Until the mid-2000s races were always ridden on dirt or turf courses, but after the tragic death of Barbaro and Eight Belles, which led to a big decrease in horse racing viewing and attendance, tracks looked for other alternatives. Turfway Park decided to install Polytrack in 2005, a synthetic surface made up of sand, rubber and synthetic fibers with a wax coating which was deemed to be softer and safer than dirt courses. Other forms of synthetic tracks were developed as well including Pro-Ride and Tapeta and several racetracks switched to it. Keeneland racetrack in Kentucky, Woodbine in Toronto and several other tracks made the move and in 2006 California mandated that all racetracks had to be made of synthetic surfaces. And in Europe, several tracks like Kempton Park, Lingfield Park, Dundalk Park and Southwell offered synthetic surfaces to complement its turf courses and in Australia a few tracks, including Geelong, went that route as well. And the results were evident. In California horse deaths decreased from 3.09 to 1.87 per 1,000 races, at Keeneland and Turfway they declined at an even greater rate and at Woodbine the deaths were almost unheard of. In fact, there were more horse fatalities on Woodbine’s turf course (which has always been deemed safer than dirt) than on the polytrack. But these surfaces do not last forever and when they had to be replaced most of the racetracks, including Santa Anita and Del Mar decided to reinstate the dirt course with permission from the California Horse Racing Board and almost immediately the horse deaths at the tracks started to climb.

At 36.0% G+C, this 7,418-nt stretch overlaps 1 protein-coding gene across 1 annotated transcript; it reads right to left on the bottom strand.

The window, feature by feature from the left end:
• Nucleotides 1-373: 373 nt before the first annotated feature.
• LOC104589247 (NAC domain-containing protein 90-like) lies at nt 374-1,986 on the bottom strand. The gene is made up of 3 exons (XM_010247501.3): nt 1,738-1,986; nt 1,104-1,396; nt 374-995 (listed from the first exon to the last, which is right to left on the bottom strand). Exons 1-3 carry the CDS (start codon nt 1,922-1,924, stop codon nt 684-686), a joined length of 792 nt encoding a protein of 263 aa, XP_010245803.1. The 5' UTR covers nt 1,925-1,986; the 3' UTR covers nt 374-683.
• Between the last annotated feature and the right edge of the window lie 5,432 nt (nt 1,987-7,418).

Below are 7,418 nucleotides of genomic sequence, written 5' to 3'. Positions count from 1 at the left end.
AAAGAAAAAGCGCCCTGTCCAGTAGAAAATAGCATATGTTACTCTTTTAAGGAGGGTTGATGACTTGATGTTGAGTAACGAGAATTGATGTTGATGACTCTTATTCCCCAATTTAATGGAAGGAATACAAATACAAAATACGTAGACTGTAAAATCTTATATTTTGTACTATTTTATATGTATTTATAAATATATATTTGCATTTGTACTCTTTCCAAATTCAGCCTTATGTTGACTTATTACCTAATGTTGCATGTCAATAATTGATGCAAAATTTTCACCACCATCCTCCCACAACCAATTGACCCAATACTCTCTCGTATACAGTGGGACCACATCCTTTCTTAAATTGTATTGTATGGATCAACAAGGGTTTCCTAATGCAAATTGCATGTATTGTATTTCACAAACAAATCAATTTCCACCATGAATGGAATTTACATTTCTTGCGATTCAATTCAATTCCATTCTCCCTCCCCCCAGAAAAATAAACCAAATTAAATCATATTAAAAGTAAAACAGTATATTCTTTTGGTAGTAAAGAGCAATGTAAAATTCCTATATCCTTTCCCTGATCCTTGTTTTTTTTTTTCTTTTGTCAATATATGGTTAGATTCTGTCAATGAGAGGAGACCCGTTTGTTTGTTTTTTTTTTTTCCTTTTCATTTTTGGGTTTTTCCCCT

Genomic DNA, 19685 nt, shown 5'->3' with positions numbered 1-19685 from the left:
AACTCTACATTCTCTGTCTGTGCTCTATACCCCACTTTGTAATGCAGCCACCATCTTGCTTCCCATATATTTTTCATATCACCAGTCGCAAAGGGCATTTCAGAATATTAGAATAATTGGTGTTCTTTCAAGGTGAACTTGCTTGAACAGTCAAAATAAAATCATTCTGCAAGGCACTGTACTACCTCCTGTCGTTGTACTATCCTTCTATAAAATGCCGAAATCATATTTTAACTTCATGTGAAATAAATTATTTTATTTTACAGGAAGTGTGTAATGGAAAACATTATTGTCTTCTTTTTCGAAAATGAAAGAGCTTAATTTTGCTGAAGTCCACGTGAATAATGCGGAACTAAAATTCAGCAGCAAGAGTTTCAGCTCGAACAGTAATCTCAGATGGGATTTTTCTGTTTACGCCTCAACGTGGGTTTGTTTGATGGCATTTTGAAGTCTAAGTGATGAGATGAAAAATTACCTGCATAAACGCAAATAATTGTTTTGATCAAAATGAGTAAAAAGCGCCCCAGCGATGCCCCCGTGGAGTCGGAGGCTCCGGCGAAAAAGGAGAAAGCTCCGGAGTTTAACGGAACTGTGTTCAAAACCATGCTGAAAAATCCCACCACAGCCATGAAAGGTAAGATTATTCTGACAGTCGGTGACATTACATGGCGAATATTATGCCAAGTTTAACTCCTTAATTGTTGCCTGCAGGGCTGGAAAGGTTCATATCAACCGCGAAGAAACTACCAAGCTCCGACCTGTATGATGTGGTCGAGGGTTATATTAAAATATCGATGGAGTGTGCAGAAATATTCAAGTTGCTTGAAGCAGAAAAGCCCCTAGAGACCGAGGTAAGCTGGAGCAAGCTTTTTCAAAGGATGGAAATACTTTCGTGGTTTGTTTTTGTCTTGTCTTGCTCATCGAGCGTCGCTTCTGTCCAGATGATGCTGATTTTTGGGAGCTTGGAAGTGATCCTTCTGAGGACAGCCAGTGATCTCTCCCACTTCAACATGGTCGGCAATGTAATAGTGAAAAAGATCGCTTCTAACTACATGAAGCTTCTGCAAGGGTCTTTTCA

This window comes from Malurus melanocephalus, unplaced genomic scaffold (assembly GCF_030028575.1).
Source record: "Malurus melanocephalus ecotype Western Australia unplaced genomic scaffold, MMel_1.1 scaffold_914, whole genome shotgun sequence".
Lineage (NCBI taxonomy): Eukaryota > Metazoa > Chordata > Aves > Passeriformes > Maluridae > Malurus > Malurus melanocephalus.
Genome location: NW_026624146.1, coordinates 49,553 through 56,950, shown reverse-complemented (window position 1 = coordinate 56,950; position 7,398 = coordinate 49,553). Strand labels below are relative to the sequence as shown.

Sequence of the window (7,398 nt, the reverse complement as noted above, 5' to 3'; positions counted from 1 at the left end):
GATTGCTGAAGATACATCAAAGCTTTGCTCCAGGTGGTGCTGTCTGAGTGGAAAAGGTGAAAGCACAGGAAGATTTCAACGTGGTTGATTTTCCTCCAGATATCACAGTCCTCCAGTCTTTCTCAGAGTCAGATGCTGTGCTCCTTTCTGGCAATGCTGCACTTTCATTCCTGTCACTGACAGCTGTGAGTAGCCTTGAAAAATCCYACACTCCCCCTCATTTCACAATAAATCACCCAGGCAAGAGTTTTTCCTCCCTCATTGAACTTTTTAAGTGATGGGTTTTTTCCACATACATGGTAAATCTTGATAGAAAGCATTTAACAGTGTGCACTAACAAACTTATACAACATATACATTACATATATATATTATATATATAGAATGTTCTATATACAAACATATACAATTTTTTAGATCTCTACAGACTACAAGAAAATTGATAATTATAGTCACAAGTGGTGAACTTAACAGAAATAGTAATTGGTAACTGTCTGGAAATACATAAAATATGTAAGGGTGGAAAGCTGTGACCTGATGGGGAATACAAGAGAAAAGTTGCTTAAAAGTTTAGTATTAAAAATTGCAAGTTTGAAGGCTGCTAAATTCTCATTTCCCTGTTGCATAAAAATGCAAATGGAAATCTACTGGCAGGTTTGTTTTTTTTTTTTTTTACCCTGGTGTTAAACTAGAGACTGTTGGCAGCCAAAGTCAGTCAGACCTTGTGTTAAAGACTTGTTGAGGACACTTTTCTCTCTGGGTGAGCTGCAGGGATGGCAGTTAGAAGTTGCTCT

Ironically, the argument given for the change back to dirt was for safety, i.e. horses run at different tracks and it’s better for them to race on the same surface for safety reasons. But most horsemen acknowledged that was bunkum and the real reason for the switch back to dirt was the high cost of the synthetic tracks, plus the fact that many trainers and even horse handicappers hate those tracks. Horsemen have stated that synthetic and dirt tracks run differently and a horse who does well on synthetic may not do well on dirt and visa versa. Consequently, it’s tough to run horses at multiple tracks and expect good results on both. Also, the synthetic tracks always seem to have a bias for horses that come from behind and for outside stalls and horsemen detest when factors out of their control decide races. And horse handicappers hate having to handicap different surfaces because they find it difficult to handicap races where horses have some races on dirt and some on synthetic. Yet in the end money is the biggest factor, as one racetrack worker said to me: